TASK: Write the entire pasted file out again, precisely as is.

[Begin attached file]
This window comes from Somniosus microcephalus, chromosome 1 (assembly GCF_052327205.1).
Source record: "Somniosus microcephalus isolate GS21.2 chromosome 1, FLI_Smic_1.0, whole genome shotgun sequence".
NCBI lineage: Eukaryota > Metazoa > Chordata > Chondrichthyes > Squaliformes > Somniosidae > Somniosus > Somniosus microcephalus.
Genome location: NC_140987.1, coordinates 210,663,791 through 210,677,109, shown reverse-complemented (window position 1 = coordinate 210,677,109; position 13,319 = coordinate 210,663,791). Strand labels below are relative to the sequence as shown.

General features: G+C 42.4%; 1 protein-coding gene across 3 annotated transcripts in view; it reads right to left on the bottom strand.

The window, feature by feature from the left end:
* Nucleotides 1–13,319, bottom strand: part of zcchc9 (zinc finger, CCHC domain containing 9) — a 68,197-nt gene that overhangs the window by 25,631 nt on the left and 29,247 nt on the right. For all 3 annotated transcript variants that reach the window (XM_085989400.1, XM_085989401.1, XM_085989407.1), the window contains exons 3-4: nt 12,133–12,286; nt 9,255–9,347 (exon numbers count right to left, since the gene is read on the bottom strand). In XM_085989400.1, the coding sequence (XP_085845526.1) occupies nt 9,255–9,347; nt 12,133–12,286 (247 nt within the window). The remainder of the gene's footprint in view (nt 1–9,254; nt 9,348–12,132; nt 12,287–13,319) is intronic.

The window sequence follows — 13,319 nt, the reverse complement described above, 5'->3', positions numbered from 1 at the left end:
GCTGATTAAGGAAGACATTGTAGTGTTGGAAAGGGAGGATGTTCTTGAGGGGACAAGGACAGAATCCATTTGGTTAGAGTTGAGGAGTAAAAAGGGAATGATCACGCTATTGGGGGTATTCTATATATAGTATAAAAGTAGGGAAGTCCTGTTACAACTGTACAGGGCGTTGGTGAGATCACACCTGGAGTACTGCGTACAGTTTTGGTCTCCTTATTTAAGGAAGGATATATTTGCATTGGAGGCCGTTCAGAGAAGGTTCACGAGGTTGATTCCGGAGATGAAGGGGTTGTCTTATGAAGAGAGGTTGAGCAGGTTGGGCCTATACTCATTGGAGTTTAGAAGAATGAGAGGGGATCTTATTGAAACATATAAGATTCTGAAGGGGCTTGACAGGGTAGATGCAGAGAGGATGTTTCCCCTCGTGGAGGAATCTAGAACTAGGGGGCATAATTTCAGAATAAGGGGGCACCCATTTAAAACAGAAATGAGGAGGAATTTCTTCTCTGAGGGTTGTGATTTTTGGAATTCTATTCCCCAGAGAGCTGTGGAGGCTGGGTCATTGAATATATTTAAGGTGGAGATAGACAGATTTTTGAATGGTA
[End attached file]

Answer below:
This window comes from Somniosus microcephalus, chromosome 1 (assembly GCF_052327205.1).
Source record: "Somniosus microcephalus isolate GS21.2 chromosome 1, FLI_Smic_1.0, whole genome shotgun sequence".
NCBI lineage: Eukaryota > Metazoa > Chordata > Chondrichthyes > Squaliformes > Somniosidae > Somniosus > Somniosus microcephalus.
Genome location: NC_140987.1, coordinates 210,663,791 through 210,677,109, shown reverse-complemented (window position 1 = coordinate 210,677,109; position 13,319 = coordinate 210,663,791). Strand labels below are relative to the sequence as shown.

General features: G+C 42.4%; 1 protein-coding gene across 3 annotated transcripts in view; it reads right to left on the bottom strand.

The window, feature by feature from the left end:
* Nucleotides 1–13,319, bottom strand: part of zcchc9 (zinc finger, CCHC domain containing 9) — a 68,197-nt gene that overhangs the window by 25,631 nt on the left and 29,247 nt on the right. For all 3 annotated transcript variants that reach the window (XM_085989400.1, XM_085989401.1, XM_085989407.1), the window contains exons 3-4: nt 12,133–12,286; nt 9,255–9,347 (exon numbers count right to left, since the gene is read on the bottom strand). In XM_085989400.1, the coding sequence (XP_085845526.1) occupies nt 9,255–9,347; nt 12,133–12,286 (247 nt within the window). The remainder of the gene's footprint in view (nt 1–9,254; nt 9,348–12,132; nt 12,287–13,319) is intronic.

The window sequence follows — 13,319 nt, the reverse complement described above, 5'->3', positions numbered from 1 at the left end:
GCTGATTAAGGAAGACATTGTAGTGTTGGAAAGGGAGGATGTTCTTGAGGGGACAAGGACAGAATCCATTTGGTTAGAGTTGAGGAGTAAAAAGGGAATGATCACGCTATTGGGGGTATTCTATATATAGTATAAAAGTAGGGAAGTCCTGTTACAACTGTACAGGGCGTTGGTGAGATCACACCTGGAGTACTGCGTACAGTTTTGGTCTCCTTATTTAAGGAAGGATATATTTGCATTGGAGGCCGTTCAGAGAAGGTTCACGAGGTTGATTCCGGAGATGAAGGGGTTGTCTTATGAAGAGAGGTTGAGCAGGTTGGGCCTATACTCATTGGAGTTTAGAAGAATGAGAGGGGATCTTATTGAAACATATAAGATTCTGAAGGGGCTTGACAGGGTAGATGCAGAGAGGATGTTTCCCCTCGTGGAGGAATCTAGAACTAGGGGGCATAATTTCAGAATAAGGGGGCACCCATTTAAAACAGAAATGAGGAGGAATTTCTTCTCTGAGGGTTGTGATTTTTGGAATTCTATTCCCCAGAGAGCTGTGGAGGCTGGGTCATTGAATATATTTAAGGTGGAGATAGACAGATTTTTGAATGGTA